A World of Inspirations

I thought it would be fun to do a quick little post about some of the Westerns I love the most and how they are influencing me. To start off with perhaps my favorite (non-Leone) Spaghetti western is Sergio Corbucci’s “Navajo Joe” (1966).

Despite having only 6/10 stars on IMDb, Navajo Joe (1966), I think is a B-Movie masterpiece, staring Burt Reynolds. ┬áThis is a violent and vengeful daydream of a movie that at times doesn’t make very much sense, except for when Joe is jumping off of things raining death from above. There is a certain sense of fun to this film, it’s a quality I want imbued in my piece. I think if you’re too serious all the time tension isn’t elevated and it just becomes monotonous. Where I sorta wanna swing the pendulum from fun to depressing, Navajo Joe kinda just wants to say in the fun zone of things, even during scenes which quite honestly, have the potential to be amazingly tense. For example towards the end, just when he’s being tortured and the town has been taken over – that’s the perfect place for the film to have some really suspenseful scenes. Instead you just end up kinda waiting for him to break out and save the day. Thematically too there’s a similarity in terms of Abe and Joe. Both are outsiders, living on the outskirts of town and neither has fully earned the trust of the townspeople.

I could go on about other westerns like The Hateful 8, For A Few Dollars More, Seven Men From Now and Ulzana’s Raid I think there are other things influencing my thinking right now. I wanna talk for a moment about HBO’s “The Leftovers”.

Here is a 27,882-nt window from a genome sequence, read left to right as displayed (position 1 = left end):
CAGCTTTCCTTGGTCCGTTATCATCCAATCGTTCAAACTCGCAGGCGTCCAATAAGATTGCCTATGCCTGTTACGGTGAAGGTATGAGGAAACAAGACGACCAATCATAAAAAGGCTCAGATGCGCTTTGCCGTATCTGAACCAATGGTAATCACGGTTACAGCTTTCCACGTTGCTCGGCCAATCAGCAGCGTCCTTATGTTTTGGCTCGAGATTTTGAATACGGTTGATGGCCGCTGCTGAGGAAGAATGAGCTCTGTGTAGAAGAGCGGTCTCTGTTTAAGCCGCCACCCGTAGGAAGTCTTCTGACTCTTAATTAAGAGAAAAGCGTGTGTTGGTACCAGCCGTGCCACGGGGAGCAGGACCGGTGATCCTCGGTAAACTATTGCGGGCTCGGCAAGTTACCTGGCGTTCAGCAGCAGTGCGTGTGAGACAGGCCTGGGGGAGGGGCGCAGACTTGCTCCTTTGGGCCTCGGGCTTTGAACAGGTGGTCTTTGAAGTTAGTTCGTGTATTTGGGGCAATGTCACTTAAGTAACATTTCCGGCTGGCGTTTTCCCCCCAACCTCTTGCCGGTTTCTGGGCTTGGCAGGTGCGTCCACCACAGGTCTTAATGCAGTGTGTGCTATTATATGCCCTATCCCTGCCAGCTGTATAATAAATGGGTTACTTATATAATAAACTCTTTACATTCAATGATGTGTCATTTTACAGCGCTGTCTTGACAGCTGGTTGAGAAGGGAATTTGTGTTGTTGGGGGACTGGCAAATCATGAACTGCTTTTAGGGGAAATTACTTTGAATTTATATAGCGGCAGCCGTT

There is an emotional reality captured in the show that I think grounds it and should be the text book for all other writing in terms of grounding your story with characters who are genuinely feeling and thinking. I can only hope to achieve this, and after reviewing the script for the pilot several times and going over the show more than once I’m starting to see patterns in how they construct this and it’s a technique I’d like to work on myself. Essentially, they take about 5-10 minutes every now and then, so about 5 or ten pages, maybe more, maybe less, for one character (normally just to one other but not always) to monologue. The monologues tend to be very specific and focus on previous events. This fills in backstory, reveals character and generally provides the psychological ground work for why a character makes a decision later on in the series or episode. I’ve a technique similar to this, I’m not sure to what effect, with a scene between Anne and Tully, which justifies and informs why Tully gets so mad at Abe later on in the Bandit scene. I couldn’t say if this works very well at the moment, but the intention is there to use this type of device to give my characters more grounding. Especially considering this is a pilot and by the end of the episode, what I really need is for you to fully understand and empathize with the characters.

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